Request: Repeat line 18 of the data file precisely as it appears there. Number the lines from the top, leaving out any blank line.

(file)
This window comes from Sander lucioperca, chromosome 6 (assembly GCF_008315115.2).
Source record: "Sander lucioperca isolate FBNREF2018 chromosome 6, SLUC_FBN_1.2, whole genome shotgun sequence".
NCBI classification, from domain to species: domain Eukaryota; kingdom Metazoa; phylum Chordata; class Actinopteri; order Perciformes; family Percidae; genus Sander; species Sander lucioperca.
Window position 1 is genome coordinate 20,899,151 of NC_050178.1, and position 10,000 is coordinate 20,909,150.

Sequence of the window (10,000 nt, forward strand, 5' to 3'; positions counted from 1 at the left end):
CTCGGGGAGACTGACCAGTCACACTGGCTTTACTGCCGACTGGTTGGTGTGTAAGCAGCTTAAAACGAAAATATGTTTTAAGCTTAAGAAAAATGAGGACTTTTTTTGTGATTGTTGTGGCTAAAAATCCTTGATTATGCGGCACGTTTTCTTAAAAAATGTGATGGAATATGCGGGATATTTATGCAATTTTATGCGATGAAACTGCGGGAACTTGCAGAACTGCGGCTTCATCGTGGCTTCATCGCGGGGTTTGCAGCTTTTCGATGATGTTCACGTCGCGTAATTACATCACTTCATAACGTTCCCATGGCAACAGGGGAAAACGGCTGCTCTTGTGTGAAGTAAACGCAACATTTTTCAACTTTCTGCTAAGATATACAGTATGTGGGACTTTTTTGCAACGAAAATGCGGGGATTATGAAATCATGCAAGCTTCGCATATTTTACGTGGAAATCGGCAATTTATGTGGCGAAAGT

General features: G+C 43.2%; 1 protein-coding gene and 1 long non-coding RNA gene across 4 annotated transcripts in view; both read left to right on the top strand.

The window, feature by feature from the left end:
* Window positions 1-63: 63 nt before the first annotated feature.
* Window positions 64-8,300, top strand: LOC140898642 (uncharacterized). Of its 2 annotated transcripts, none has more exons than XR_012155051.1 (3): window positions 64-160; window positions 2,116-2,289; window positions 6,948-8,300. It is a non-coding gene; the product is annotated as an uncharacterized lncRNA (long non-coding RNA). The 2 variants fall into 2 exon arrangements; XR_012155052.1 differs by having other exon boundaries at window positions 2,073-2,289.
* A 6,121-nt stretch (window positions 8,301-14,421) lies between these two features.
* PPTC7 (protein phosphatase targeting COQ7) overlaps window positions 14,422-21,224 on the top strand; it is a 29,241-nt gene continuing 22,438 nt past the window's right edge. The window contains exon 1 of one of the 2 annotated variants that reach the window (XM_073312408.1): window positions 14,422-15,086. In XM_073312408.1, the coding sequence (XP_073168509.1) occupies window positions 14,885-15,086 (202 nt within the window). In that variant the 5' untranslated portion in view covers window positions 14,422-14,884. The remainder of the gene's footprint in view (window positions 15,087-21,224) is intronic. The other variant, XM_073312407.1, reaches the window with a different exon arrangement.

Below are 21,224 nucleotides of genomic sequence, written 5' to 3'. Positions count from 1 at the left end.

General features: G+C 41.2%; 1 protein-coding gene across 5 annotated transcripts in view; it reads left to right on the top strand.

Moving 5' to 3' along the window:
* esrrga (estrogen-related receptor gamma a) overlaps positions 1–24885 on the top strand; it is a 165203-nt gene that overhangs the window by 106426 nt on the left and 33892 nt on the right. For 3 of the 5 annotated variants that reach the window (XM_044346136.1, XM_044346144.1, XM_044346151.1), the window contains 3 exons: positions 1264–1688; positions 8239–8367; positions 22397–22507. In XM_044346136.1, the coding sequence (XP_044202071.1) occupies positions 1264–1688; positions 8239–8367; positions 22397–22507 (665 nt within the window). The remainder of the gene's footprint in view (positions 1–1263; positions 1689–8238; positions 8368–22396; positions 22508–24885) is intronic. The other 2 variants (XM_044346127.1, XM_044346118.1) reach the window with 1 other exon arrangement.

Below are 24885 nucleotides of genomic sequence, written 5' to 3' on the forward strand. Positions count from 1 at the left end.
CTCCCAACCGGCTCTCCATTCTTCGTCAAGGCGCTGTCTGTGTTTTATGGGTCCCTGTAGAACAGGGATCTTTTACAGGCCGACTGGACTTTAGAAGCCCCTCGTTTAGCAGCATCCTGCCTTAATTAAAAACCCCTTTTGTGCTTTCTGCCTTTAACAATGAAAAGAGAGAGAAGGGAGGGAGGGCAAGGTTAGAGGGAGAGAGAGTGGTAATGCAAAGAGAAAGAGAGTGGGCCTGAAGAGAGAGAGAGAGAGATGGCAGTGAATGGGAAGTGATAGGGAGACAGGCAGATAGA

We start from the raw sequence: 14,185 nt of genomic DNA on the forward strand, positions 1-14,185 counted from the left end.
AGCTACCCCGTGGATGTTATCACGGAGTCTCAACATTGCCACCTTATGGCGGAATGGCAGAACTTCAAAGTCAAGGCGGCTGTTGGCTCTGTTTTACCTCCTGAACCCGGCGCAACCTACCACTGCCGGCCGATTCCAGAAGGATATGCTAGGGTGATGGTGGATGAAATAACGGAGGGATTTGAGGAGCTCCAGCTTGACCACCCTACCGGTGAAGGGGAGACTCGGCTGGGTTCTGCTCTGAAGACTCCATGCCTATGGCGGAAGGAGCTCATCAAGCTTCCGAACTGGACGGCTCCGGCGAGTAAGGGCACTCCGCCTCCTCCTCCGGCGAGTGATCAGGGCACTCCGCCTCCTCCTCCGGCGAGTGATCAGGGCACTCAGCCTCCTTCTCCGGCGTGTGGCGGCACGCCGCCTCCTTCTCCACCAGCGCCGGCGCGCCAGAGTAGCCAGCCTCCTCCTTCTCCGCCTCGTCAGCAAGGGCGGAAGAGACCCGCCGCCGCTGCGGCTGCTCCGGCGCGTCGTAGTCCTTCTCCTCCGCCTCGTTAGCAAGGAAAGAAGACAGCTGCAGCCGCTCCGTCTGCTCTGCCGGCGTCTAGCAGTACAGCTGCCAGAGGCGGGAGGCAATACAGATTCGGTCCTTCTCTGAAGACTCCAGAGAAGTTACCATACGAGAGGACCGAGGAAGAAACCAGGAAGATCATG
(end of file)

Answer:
CTCCCAACCGGCTCTCCATTCTTCGTCAAGGCGCTGTCTGTGTTTTATGGGTCCCTGTAGAACAGGGATCTTTTACAGGCCGACTGGACTTTAGAAGCCCCTCGTTTAGCAGCATCCTGCCTTAATTAAAAACCCCTTTTGTGCTTTCTGCCTTTAACAATGAAAAGAGAGAGAAGGGAGGGAGGGCAAGGTTAGAGGGAGAGAGAGTGGTAATGCAAAGAGAAAGAGAGTGGGCCTGAAGAGAGAGAGAGAGAGATGGCAGTGAATGGGAAGTGATAGGGAGACAGGCAGATAGA